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Set in stone

Suzie Harrison

Each piece tells a story and speaks of its purpose.

Stones of purple, green, black, gray and little nuisances of brown and

gold that appear at different angles tell of what the artist was thinking

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and feeling. Soon textures and intricate details come into focus giving

greater depth to the story of each sculpture.

The story unfolds within Gwindingwi Gallery, which displays a

world-class collection of original Shona Stone sculptures.

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“I got introduced to the art when I was living in Portugal and buying

in Europe.” said co-owner Scott Crosby.

Crosby explained that he was hooked since the beginning and worked

diligently to build his collection.

His world travels in his pursuit to find the pieces that best spoke to

him brought him to Africa years ago where he started collecting

seriously.

“I did an extensive search for the best work of the top artists and in

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the process got to know these artists on a personal level,” Crosby said.

“The stone used in Gwindingwi Gallery’s sculpture collection is called

Serpentine and is found exclusively in Zimbabwe,” said Donnie Wise

co-owner.

The stories by the artists and the motivation behind each piece are an

incredible journey that is written in each stone.

Joseph Matasa’s princess is an amazing blend of artistry created with

a unique lavender stone. Mothers pride demonstrates a more contemporary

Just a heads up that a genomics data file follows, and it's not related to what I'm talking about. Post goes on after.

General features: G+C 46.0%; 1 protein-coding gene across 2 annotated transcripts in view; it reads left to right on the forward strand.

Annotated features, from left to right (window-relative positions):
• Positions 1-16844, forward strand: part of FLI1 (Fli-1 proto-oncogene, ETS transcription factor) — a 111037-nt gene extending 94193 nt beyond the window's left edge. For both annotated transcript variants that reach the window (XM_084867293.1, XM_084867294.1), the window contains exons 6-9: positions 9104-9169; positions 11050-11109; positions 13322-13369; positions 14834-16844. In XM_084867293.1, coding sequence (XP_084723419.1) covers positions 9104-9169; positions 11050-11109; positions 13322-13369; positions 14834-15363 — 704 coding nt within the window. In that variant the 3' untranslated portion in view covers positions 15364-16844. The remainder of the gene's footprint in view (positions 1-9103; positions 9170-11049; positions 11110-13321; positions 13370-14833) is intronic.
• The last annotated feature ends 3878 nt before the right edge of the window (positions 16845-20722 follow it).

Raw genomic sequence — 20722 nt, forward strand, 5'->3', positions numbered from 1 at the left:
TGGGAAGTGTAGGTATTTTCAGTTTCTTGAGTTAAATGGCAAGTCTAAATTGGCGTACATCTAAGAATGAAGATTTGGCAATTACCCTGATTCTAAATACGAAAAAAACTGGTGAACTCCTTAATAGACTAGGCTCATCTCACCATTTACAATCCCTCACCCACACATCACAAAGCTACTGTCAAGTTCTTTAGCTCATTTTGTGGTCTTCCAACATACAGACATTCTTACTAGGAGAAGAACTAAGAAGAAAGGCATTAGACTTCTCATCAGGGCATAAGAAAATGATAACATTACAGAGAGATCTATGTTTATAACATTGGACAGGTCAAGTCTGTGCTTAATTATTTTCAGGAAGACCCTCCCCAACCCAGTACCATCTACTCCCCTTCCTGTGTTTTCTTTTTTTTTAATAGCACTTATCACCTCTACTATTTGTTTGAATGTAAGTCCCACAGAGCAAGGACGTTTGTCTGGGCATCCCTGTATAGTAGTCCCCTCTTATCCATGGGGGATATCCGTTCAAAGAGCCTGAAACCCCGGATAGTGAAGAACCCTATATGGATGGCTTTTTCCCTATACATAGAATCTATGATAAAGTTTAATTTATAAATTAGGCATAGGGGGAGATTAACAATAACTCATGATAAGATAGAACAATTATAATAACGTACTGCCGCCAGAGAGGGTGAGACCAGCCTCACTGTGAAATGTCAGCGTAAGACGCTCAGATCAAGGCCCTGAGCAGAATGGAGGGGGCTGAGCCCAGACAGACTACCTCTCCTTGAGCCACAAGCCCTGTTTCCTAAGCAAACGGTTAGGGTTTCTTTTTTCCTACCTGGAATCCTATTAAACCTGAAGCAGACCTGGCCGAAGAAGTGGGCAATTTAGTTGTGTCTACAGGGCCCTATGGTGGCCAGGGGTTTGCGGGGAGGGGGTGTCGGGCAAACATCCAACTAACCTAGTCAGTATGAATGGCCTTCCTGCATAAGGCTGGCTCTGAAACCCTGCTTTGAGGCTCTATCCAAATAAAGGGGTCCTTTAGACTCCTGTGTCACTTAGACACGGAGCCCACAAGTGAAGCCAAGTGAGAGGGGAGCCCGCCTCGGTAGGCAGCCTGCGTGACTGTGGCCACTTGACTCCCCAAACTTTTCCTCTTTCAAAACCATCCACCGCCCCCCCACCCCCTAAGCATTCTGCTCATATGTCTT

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look but still remains soulful.

"[Dominic] Benhura’s ‘Kids at Play’ is a real delight with six

children striking familiar poses, while balancing on a surfboard shaped

surface. Amazingly the seven-foot long sculpture is carved from one piece

of stone,” the owners explained.

Crosby explained that in recent years Benhura’s work has tended to

lean toward family themes since the death of his mother to whom he was

very close. Benhura over the years has also established the ability to

give textures to his work.

In “Ambuya,” which means grandmother the piece shows an elderly woman

bent over with the burden of carrying the effects of HIV.

The name of Gwindingwi came as a result of Crosby meeting and becoming

friends with Nicholas Mukomberanwa, the preeminent sculptor of the Shona

stone sculpture movement. Gwindingwi is a workshop that Mukomberanwa

established for promising artists. The word gwindingwi is a Shona word

for thick forest.

“The workshop is on a knoll atop an ancient burial ground in the

middle of the bush about 40 miles outside Harare on his ranch where the

artist immerse themselves in their work. It has no running water or

electricity. Everything is completely done by hand,” explained Crosby.

Gwindingwi’s new works adds to its reputation of being one of the top

collectors of original Shona sculptures in the west.

The gallery is at 1495 Glenneyre Street and can be reached by phone at

376-7902.


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